An Armenian colony was established here in 1665 AD, by virtue of a royal farman issued by the Mughal Emperor Aurangzeb, granting the Armenians a piece of land in Saidabad, a suburb of Murshidabad. Khojah Petrus Arathoon was the head of the Armenian community in Calcutta and was held in high esteem by his compatriots for his benevolence and his charities. Khojah Petrus built the Saidabad Armenian Church in 1758 AD at his own expense and in memory of his parents. The cost of building the Church was two lakhs and thirty six thousand rupees.

Another prominent Armenian merchant who lived in Saidabad was Manatsaken Sumbat Vardon. He was the founder of the Armenian College established in 2nd April 1821. Manatsaken Vardon departed this life at Saidabad on the 13th October 1827 at the age of 55 years having been born in Julfa (Armenian Quarter) Ispahan on the 6th September 1772. He was buried in the church in Saidabad.

The Church of the Blessed Virgin Mary was built in 1758 AD and the last service was held there in 1860 after which the church remained closed for nearly a century because the Armenians left towards the end of 1860 due to the decline of commerce and trade. Successive caretakers looked after it, the last being the late Mr. Mathevos Carapiet who served there between 1908 and 1952. His wife Mary, continued to look after it until her death in 1968 AD. On the 5th December 2006 the Armenian Apostolic Church of Holy Virgin Mary of Saidabad was reconsecrated by His Eminence Archbishop Aghan Baliozian.
[Location Map - Armenian Church, Saidabad : 24°07'21"N 88°15'23"E]

Armenian Church Gallery

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Saidabad Palace (সৈদাবাদ রাজবাড়ী)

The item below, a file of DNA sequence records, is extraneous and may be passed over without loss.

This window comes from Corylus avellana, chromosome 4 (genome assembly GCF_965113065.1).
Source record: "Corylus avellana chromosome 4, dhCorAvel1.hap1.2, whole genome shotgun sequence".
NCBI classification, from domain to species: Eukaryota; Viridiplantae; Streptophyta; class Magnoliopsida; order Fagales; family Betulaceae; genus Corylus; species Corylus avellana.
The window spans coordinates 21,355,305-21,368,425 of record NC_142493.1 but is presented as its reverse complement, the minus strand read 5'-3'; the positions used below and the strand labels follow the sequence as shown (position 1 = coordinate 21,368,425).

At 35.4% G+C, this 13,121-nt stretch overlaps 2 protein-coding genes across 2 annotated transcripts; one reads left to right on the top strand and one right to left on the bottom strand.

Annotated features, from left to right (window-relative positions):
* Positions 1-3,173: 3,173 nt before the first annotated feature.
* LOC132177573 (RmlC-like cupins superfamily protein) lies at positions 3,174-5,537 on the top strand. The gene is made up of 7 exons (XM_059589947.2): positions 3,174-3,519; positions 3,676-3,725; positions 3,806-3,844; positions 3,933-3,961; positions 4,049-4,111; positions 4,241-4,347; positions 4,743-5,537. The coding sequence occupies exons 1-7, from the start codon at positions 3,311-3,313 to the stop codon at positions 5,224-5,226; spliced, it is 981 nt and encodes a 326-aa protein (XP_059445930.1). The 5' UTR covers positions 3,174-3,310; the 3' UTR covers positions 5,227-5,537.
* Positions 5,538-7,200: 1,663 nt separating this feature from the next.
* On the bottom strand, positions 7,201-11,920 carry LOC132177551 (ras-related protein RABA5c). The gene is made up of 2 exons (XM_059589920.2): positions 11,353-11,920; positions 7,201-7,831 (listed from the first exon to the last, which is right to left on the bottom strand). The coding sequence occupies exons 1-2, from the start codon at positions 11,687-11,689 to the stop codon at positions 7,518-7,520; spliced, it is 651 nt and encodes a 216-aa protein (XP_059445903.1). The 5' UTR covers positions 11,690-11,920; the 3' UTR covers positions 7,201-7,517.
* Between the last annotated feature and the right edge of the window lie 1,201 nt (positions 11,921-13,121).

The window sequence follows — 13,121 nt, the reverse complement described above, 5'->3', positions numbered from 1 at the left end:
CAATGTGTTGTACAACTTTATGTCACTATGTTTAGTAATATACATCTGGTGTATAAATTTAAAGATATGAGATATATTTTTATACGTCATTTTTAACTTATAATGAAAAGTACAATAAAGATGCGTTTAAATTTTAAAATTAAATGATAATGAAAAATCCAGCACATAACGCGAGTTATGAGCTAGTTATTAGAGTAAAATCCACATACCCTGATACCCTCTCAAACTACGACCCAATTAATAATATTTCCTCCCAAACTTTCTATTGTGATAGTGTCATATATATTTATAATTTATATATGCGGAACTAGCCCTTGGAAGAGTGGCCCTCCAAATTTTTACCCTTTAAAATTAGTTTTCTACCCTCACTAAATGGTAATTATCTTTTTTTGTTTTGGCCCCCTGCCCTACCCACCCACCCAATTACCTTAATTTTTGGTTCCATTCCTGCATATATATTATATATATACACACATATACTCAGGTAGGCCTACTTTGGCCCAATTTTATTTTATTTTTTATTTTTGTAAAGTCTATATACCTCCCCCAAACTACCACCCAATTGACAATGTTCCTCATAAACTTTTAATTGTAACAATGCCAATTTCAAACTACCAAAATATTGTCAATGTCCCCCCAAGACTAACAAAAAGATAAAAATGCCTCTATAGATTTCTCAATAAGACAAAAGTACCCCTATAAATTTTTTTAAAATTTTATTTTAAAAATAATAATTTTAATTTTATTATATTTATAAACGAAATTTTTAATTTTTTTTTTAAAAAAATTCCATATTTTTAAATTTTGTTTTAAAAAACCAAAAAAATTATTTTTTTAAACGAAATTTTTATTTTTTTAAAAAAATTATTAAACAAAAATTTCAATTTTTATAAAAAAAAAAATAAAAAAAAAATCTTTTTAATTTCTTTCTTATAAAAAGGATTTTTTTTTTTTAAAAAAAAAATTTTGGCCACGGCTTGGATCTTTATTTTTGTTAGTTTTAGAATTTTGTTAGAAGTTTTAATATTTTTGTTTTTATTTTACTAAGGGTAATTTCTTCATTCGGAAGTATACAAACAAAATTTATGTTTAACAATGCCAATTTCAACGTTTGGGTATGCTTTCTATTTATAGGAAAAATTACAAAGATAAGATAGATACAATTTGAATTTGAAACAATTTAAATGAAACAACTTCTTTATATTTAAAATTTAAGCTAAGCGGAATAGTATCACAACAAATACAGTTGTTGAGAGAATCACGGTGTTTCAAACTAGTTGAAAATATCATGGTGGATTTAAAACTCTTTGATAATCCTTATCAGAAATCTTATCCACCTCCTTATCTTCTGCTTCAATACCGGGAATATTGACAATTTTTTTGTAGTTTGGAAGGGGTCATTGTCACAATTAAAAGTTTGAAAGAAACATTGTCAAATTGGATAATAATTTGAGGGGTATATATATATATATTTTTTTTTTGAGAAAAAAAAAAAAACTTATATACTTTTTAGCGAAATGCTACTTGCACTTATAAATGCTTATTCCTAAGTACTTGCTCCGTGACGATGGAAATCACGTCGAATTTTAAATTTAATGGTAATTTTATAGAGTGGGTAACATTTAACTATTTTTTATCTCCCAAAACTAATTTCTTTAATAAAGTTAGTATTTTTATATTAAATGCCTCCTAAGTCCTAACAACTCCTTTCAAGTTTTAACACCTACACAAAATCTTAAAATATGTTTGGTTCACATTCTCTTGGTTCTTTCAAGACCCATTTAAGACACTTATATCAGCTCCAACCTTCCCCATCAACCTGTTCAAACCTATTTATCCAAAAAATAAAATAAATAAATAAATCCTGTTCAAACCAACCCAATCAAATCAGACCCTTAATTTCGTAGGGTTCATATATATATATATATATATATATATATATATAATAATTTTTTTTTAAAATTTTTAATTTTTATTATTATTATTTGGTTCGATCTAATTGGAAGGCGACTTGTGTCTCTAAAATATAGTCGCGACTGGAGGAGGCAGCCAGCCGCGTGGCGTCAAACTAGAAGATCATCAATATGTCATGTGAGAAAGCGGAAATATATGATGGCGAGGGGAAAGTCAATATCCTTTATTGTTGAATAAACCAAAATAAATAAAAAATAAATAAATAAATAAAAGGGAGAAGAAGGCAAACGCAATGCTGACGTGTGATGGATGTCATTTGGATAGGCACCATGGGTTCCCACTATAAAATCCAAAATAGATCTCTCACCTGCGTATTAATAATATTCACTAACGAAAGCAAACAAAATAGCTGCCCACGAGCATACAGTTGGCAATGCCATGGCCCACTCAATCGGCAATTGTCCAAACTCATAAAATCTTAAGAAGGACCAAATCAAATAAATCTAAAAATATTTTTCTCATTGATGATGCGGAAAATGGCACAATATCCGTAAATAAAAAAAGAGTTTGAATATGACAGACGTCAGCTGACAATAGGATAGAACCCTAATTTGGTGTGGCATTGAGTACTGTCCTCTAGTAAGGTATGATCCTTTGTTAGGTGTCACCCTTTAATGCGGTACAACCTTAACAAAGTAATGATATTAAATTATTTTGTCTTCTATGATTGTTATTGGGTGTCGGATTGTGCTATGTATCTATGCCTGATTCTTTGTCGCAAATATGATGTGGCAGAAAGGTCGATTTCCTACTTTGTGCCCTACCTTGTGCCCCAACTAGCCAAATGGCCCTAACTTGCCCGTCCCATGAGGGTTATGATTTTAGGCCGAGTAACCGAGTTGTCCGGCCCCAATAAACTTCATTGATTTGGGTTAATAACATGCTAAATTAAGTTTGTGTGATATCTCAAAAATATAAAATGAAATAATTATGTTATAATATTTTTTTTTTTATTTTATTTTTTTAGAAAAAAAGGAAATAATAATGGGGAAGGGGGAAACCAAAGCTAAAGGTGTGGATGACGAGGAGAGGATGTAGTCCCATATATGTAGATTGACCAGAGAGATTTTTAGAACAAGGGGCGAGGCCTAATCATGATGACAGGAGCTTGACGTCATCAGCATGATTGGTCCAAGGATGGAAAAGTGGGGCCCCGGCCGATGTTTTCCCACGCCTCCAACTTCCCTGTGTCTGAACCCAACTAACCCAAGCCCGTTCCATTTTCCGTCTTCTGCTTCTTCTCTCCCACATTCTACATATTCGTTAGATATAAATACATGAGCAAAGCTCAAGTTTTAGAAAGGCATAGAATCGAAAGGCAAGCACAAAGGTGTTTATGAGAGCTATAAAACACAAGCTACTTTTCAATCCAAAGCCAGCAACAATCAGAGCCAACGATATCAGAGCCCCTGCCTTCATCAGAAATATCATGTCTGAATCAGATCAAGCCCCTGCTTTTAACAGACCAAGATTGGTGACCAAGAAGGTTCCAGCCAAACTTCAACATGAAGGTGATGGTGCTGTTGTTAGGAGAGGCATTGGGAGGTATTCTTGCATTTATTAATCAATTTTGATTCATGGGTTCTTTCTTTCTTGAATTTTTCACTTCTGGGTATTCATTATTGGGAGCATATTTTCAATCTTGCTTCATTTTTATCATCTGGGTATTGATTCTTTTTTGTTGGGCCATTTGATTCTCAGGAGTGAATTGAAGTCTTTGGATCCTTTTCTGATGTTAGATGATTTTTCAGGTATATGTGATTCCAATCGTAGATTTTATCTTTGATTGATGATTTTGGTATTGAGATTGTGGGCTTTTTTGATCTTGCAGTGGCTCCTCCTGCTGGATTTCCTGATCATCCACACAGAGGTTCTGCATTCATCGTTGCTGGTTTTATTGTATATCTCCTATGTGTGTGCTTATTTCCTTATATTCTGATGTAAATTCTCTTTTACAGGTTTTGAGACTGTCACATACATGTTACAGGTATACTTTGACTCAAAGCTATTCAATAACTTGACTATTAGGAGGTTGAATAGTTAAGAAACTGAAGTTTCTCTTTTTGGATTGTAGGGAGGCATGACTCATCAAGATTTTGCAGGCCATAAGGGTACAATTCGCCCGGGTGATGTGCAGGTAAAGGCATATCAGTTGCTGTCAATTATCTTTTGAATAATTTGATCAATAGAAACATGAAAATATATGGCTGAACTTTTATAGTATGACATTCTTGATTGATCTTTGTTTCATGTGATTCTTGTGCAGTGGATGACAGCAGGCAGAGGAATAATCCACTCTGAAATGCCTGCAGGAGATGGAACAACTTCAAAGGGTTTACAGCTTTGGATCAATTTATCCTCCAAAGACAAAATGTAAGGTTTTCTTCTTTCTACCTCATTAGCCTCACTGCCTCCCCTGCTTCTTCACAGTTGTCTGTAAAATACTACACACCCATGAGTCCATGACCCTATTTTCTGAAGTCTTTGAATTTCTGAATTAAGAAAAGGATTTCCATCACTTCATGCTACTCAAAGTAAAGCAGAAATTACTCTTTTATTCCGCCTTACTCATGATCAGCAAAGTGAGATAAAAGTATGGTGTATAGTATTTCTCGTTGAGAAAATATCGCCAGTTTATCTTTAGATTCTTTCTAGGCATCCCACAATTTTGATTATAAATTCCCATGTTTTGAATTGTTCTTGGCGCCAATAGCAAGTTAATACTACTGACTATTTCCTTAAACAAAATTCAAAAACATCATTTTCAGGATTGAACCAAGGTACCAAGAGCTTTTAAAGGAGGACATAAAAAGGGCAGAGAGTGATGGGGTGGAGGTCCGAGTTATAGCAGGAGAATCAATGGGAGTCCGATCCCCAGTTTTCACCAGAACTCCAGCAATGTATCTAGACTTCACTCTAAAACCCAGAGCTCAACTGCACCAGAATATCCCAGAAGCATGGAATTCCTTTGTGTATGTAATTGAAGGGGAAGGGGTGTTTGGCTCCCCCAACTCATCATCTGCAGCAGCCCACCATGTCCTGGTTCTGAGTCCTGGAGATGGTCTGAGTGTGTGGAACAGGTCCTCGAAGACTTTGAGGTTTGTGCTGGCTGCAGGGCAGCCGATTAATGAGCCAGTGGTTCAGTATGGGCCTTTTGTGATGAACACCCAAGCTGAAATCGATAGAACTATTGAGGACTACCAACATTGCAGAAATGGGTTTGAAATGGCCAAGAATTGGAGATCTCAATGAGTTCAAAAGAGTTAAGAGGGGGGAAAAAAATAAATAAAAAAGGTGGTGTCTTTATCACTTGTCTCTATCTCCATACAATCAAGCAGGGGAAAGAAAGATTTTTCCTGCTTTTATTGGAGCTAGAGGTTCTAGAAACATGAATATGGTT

This palace belonged to Maharani Swarnomoyee (মহারানী স্বর্নময়ীর), the queen of Raja Krishnath of Cossimbazar. Maharani Swarnomoyee spent her last days here, before her death on August 25, 1897. Recently restoration work was carried on this building. Once the District library was located here, now a portion of it houses the Berhampore Town Library.
[Location Map Saidabad Palace, Saidabad : 24°07'22"N 88°14'56"E]

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Kunjaghata Palace (কুঞ্জঘাটা রাজবাড়ী)

The Kunjaghata Palace at Saidabad, belonged to Maharaja Nanda Kumar's (or Nuncomar) son-in-law Jagat Chand. The Maharaja and his family stayed at the Kunjaghata Palace in 1755 AD and his personal belongings, including his letters, shawl and sword are preserved here. The original residence of Nanda Kumar was at Bhadrapur in the Birbhum District. He may have lived occasionally at Kunjaghata after his daughter Sumani's marriage. The structure of this building is ruined to an extent with the evolution of time. The Palace also contains several valuable documents and records during Nanda Kumar's rule. The Palace had an unique Durga Dalan (place where Goddesses Durga is worshiped). The palace has Hindu icons of Lord Shiva, Goddesses Lakshmi, Narayan and Krishna in its temples.

The chief objects of interest at the Raj Bari are several farmans and an original painting of Gouranga (name of Krishna in Puranic literature). Raja Prataparudra is said to have a picture of Chaitanya Mahaprabhu drawn during the lifetime of the Master. Raja Prataparudra of Puri, had ordered a likeness of Chaitanya to be painted in water-colours, in which the King himself is represented as lying prostrate before his great religious master. This picture was made sometime between 1512-1533 AD and is said to have been carried to Nadiya by Srinivasa Acarya, Crivasa. From his descendants, it passed to the family of Raja Nanda Kumar. Nanda Kumar was disciple of Radhamohana Thakura the great-great-grandson of Srinivasa Acarya. The painting possessed the unique historical importance of having been made during the lifetime of Lord Gouranga 475 years ago, and was an object of the history of the rise and progress of the great Vaisnava movement in Bengal and Orissa. On the painting it can be seen King Prataparudra (রাজা প্রতাপরুদ্র) of Puri, bowing to Chaitanya. Gadadhara (গদাধর) reading Gita along with Advaitacharya (অদ্বৈত আচার্য), Nityananda (নিত্যানন্দ), Crivasa (শ্রীবাস), Rupa (রূপ), Sanatana (সনাতন) and yavana Haridasa (যবন হরিদাস) standing at a distance.